“Life is a series of suicides, divorces, promises broken, children smashed, whatever.”

Less immediate but no less powerful than Cassavetes other masterpieces, Love Streams moves in sudden starts and stops, pulsing through the story of two broken siblings desperate to fill their lives with connection, and, yes, some form of love. Its odd pacing, narrative obfuscation, and subtle surrealism make it a tough film to process, but one that feels immensely rewarding.

Sarah, having been rejected by her husband and daughter, attempts to connect with every person, animal or object she meets in an increasingly exhaustive fashion. Robert attempts the opposite – purposefully structuring his life around a series of temporary people and pushing away those that could hold permanence. When Sarah shows up on Robert’s doorstep, they are forced to reconcile the world around them with their own philosophies. Is Sarah proven right? Does her desperate loving overcome her brother’s emptiness?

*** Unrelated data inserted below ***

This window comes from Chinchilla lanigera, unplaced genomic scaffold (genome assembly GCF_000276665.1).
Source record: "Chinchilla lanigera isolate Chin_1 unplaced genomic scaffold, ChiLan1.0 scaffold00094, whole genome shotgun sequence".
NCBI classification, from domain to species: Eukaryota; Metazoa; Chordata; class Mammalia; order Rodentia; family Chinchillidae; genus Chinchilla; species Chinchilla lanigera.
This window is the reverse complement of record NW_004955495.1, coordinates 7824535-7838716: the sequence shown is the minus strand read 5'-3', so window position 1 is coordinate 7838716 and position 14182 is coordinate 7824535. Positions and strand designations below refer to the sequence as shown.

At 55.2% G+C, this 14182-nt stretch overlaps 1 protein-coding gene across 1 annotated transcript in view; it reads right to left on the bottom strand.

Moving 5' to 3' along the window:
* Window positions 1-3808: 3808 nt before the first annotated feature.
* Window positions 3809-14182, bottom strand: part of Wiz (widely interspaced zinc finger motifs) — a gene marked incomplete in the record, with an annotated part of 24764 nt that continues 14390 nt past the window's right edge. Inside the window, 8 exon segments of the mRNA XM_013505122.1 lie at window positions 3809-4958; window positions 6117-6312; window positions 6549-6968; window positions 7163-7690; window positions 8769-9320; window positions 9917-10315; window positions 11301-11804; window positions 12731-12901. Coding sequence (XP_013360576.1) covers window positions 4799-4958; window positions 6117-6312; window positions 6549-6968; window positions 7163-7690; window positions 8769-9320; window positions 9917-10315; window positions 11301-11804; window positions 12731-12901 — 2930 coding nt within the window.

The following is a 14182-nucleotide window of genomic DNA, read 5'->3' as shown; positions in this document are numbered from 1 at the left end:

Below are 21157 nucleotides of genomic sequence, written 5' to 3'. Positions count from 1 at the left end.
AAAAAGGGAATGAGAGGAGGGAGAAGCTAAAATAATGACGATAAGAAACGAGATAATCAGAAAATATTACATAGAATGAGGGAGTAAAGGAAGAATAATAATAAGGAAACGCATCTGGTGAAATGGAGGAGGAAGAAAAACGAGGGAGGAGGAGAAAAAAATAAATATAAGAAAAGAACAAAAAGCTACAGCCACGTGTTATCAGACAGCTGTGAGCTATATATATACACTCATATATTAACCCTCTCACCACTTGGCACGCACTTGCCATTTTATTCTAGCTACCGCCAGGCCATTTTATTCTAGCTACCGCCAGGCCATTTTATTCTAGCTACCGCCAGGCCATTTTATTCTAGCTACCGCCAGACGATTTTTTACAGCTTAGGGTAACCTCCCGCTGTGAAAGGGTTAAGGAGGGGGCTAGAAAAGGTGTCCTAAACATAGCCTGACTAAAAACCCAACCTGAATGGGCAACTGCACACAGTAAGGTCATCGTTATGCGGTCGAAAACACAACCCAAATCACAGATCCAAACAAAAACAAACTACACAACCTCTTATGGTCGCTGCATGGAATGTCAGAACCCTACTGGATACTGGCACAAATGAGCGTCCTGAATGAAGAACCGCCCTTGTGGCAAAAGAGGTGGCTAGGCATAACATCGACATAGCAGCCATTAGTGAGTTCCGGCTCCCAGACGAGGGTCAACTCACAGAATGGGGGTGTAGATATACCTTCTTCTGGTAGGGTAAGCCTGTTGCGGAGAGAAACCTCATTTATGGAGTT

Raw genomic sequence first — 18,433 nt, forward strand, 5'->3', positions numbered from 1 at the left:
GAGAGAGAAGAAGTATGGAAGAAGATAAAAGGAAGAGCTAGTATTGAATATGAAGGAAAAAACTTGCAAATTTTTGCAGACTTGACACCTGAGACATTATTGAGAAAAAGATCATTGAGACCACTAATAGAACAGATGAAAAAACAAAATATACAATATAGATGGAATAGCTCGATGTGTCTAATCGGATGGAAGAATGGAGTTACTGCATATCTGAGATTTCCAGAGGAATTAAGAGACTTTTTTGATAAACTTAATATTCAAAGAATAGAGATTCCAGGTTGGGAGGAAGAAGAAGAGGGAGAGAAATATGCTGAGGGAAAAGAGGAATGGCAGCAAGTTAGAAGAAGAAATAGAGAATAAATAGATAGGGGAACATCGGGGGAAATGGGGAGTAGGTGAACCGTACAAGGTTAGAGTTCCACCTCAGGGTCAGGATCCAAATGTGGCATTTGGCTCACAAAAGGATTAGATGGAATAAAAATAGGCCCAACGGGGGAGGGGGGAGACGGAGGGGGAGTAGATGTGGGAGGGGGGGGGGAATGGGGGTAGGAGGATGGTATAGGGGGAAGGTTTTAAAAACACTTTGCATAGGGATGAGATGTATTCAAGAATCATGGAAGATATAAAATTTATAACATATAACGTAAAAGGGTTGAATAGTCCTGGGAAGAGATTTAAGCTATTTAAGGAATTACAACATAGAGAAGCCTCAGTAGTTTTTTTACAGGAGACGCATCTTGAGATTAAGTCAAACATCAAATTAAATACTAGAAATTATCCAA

The film does not provide an easy answer, but it does hint that Robert might be changing. As the film moves along, it gets more and more surreal, culminating in a strangely cathartic moment with a dog appearing as a naked old man. Love Streams seems to suggest that the very pull of love alters reality itself. Maybe Robert doesn’t find love. Maybe he can’t. But its very presence in his home is enough to place him in a new, baffling situation, another universe in his old house.


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